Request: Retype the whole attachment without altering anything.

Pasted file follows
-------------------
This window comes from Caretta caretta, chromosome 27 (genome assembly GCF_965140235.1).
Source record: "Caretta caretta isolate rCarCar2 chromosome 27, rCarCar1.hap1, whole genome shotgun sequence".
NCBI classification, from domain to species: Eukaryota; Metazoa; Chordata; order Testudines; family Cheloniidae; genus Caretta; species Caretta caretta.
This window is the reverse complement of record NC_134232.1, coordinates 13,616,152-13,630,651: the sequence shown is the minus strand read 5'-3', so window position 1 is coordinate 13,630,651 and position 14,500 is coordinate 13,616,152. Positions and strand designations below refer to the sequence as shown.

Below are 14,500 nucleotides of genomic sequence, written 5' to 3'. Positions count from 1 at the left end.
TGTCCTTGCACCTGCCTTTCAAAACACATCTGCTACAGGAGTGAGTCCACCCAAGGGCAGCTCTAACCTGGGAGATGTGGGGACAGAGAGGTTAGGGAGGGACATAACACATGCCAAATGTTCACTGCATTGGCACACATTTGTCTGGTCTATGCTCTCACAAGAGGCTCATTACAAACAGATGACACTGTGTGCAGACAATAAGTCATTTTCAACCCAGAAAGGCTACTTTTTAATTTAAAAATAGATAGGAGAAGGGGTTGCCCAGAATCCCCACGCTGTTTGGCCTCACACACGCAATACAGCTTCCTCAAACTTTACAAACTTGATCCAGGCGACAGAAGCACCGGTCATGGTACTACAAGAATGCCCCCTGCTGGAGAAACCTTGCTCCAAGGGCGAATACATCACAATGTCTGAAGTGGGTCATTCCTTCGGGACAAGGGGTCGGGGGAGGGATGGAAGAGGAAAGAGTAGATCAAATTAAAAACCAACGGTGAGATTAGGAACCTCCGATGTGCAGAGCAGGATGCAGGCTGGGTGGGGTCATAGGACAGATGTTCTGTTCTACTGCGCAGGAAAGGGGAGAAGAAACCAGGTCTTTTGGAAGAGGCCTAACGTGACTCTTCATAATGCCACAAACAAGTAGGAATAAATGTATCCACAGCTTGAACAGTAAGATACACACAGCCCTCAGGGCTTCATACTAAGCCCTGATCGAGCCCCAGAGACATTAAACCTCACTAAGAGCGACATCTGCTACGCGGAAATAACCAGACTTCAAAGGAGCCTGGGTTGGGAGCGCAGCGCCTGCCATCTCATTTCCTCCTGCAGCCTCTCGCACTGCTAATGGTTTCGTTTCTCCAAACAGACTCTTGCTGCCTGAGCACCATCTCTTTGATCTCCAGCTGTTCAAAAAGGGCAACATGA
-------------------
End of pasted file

This window comes from Caretta caretta, chromosome 27 (genome assembly GCF_965140235.1).
Source record: "Caretta caretta isolate rCarCar2 chromosome 27, rCarCar1.hap1, whole genome shotgun sequence".
NCBI classification, from domain to species: Eukaryota; Metazoa; Chordata; order Testudines; family Cheloniidae; genus Caretta; species Caretta caretta.
This window is the reverse complement of record NC_134232.1, coordinates 13,616,152-13,630,651: the sequence shown is the minus strand read 5'-3', so window position 1 is coordinate 13,630,651 and position 14,500 is coordinate 13,616,152. Positions and strand designations below refer to the sequence as shown.

Below are 14,500 nucleotides of genomic sequence, written 5' to 3'. Positions count from 1 at the left end.
TGTCCTTGCACCTGCCTTTCAAAACACATCTGCTACAGGAGTGAGTCCACCCAAGGGCAGCTCTAACCTGGGAGATGTGGGGACAGAGAGGTTAGGGAGGGACATAACACATGCCAAATGTTCACTGCATTGGCACACATTTGTCTGGTCTATGCTCTCACAAGAGGCTCATTACAAACAGATGACACTGTGTGCAGACAATAAGTCATTTTCAACCCAGAAAGGCTACTTTTTAATTTAAAAATAGATAGGAGAAGGGGTTGCCCAGAATCCCCACGCTGTTTGGCCTCACACACGCAATACAGCTTCCTCAAACTTTACAAACTTGATCCAGGCGACAGAAGCACCGGTCATGGTACTACAAGAATGCCCCCTGCTGGAGAAACCTTGCTCCAAGGGCGAATACATCACAATGTCTGAAGTGGGTCATTCCTTCGGGACAAGGGGTCGGGGGAGGGATGGAAGAGGAAAGAGTAGATCAAATTAAAAACCAACGGTGAGATTAGGAACCTCCGATGTGCAGAGCAGGATGCAGGCTGGGTGGGGTCATAGGACAGATGTTCTGTTCTACTGCGCAGGAAAGGGGAGAAGAAACCAGGTCTTTTGGAAGAGGCCTAACGTGACTCTTCATAATGCCACAAACAAGTAGGAATAAATGTATCCACAGCTTGAACAGTAAGATACACACAGCCCTCAGGGCTTCATACTAAGCCCTGATCGAGCCCCAGAGACATTAAACCTCACTAAGAGCGACATCTGCTACGCGGAAATAACCAGACTTCAAAGGAGCCTGGGTTGGGAGCGCAGCGCCTGCCATCTCATTTCCTCCTGCAGCCTCTCGCACTGCTAATGGTTTCGTTTCTCCAAACAGACTCTTGCTGCCTGAGCACCATCTCTTTGATCTCCAGCTGTTCAAAAAGGGCAACATGA